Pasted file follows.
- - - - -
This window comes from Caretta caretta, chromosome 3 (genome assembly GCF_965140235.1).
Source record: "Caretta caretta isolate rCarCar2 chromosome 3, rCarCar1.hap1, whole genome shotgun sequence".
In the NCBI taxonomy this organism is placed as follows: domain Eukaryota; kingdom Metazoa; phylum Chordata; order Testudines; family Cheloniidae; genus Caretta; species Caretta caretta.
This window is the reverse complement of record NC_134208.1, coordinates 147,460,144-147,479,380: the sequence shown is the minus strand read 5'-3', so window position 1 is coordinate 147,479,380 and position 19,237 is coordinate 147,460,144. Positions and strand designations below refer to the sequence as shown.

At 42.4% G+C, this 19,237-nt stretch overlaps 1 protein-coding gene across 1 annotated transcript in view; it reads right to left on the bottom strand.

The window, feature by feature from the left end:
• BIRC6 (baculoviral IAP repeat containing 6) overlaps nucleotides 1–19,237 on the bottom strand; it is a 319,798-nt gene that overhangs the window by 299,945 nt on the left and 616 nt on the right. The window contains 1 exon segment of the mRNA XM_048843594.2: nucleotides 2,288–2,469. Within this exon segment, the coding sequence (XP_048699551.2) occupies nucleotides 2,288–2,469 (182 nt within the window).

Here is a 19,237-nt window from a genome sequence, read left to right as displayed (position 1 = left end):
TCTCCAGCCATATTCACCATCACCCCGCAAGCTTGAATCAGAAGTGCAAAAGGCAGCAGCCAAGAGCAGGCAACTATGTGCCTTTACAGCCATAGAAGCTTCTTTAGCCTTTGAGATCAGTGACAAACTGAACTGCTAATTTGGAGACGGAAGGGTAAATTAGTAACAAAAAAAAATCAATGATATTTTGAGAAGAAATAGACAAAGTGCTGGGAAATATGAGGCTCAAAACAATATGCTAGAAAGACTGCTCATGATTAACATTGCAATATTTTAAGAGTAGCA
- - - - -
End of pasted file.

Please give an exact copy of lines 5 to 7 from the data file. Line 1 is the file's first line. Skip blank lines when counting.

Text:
At 42.4% G+C, this 19,237-nt stretch overlaps 1 protein-coding gene across 1 annotated transcript in view; it reads right to left on the bottom strand.

The window, feature by feature from the left end:
• BIRC6 (baculoviral IAP repeat containing 6) overlaps nucleotides 1–19,237 on the bottom strand; it is a 319,798-nt gene that overhangs the window by 299,945 nt on the left and 616 nt on the right. The window contains 1 exon segment of the mRNA XM_048843594.2: nucleotides 2,288–2,469. Within this exon segment, the coding sequence (XP_048699551.2) occupies nucleotides 2,288–2,469 (182 nt within the window).